Within a bottle of oil is a mixture of fats called lipids. The properties of these lipids, and the oil, are defined largely by the content of even smaller component parts, the fatty acids. You may recognize some broad categories found on nutritional labels like saturated, unsaturated and trans-fats. In drying oils used to make paint, the majority of fatty acids will be unsaturated, meaning they contain chemically reactive sites that will allow the oil to undergo a complex series of reactions called polymerization. In the presence of oxygen, the reactive sites slowly link together, transforming the free-flowing lipid molecules into a solid film formed by a large tangled network.

Historically and to this day, linseed oil continues to be one of the most popular drying oils. It’s extracted from the flax plant, also the source of linen, long used as a canvas for painting. Jan Van Eyck is often falsely miscredited for inventing oil painting in the 15th for his mastery of his technique – finely glazing and blending layers of linseed oil paint.[i] Linseed oil became the most popular drying oil for paint because it contains a high portion of the fatty acid linolenic acid. With several reactive sites, linolenic acid gives linseed oil the fastest drying rate of any unmodified, natural oil. The many bonds created between these fatty acids also create a robust, strong oil film. Nearly every painting you see preserved in a museum for us to enjoy owes its thanks to the humble flax plant – linseed oil remained a staple from the wild Renaissance works of Hieronymus Bosch, to the modernists of the 20th century.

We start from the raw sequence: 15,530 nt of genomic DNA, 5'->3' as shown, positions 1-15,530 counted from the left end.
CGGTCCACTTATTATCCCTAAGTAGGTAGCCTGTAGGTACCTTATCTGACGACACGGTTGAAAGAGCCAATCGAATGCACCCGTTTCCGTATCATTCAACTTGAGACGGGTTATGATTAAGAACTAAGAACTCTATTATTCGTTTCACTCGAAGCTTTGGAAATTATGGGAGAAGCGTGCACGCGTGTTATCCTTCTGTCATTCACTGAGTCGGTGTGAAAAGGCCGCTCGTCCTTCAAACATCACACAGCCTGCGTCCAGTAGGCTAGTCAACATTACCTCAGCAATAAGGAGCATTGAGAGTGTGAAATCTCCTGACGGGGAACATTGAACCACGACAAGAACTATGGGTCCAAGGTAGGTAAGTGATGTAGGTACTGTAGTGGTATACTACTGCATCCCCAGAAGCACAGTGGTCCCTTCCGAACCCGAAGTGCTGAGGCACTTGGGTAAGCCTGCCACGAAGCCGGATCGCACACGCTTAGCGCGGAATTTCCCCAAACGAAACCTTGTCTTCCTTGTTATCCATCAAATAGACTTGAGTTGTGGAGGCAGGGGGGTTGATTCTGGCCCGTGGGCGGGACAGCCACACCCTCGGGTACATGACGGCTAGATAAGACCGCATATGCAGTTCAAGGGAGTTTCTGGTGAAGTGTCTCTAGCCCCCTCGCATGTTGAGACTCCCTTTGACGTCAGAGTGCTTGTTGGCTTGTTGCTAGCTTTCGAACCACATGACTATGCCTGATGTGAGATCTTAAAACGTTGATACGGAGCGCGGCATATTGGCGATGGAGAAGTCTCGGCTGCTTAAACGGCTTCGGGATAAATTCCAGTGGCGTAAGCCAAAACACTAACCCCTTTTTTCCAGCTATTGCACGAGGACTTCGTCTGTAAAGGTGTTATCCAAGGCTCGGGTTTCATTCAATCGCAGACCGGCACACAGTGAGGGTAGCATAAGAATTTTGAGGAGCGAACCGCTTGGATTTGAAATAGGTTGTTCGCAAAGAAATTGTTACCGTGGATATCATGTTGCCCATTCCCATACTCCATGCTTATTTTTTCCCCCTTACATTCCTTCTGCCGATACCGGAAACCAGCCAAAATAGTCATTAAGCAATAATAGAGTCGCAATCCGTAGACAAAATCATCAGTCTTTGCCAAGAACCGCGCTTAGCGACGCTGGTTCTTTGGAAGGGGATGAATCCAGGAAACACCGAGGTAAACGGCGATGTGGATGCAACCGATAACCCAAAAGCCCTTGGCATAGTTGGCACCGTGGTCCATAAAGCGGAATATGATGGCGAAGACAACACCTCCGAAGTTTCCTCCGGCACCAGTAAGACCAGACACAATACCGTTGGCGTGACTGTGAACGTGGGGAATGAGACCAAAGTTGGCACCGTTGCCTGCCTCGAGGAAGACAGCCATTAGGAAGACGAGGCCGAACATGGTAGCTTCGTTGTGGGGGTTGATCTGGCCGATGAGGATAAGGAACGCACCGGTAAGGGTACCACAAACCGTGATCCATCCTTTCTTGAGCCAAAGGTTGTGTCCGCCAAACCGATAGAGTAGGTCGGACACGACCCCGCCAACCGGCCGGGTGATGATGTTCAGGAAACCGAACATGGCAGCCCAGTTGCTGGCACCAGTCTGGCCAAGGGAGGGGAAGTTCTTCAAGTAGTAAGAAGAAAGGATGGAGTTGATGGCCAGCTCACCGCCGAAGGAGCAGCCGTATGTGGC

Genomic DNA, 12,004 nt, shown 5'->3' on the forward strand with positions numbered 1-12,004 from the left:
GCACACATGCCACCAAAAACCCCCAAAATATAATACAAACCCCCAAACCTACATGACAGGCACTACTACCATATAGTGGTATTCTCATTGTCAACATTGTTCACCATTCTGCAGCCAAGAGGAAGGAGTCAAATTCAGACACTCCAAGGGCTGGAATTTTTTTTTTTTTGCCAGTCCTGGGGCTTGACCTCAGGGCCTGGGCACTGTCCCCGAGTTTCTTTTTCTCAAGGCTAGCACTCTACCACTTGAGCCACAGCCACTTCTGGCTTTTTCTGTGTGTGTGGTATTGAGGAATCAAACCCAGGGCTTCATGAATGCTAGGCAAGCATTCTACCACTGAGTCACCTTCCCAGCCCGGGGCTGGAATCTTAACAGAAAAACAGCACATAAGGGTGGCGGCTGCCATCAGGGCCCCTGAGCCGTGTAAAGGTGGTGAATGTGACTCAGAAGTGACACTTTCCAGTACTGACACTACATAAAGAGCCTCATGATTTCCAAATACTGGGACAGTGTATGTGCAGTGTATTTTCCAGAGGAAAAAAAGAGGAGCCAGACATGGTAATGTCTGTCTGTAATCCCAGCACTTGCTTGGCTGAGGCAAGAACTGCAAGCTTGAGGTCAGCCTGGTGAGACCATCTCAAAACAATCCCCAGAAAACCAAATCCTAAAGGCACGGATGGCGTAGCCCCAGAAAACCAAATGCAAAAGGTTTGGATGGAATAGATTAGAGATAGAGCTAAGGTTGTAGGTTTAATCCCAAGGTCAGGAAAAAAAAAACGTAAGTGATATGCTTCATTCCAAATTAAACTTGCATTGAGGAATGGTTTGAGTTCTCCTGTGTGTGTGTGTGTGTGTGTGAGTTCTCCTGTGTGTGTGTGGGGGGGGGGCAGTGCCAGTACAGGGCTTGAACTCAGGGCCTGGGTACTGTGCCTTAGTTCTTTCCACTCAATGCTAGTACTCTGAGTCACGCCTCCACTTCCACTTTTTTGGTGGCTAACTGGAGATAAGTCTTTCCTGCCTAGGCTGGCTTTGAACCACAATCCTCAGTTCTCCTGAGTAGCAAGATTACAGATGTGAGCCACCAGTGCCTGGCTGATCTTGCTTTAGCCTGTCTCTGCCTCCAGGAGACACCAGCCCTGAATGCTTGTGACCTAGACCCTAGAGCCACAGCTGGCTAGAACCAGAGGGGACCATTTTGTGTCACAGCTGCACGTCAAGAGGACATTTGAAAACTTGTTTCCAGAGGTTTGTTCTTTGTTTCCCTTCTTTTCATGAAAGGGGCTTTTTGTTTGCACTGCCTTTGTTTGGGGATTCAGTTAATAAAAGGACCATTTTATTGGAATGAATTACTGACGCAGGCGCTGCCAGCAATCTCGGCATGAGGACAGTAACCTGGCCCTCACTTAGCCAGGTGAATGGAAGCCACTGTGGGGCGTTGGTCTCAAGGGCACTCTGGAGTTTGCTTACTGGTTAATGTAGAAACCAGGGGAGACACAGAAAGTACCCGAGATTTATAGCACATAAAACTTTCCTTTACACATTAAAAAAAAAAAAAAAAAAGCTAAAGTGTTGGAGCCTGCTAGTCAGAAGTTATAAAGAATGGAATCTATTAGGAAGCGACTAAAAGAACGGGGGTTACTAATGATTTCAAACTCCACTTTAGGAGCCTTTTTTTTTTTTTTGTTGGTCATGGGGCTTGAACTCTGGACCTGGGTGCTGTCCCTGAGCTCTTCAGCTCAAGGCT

Flowers of the flax plant (Linum usitatissimum), Ottawa, Ontario, Canada by D. Gordon E. Robertson. CC BY-SA 3.0.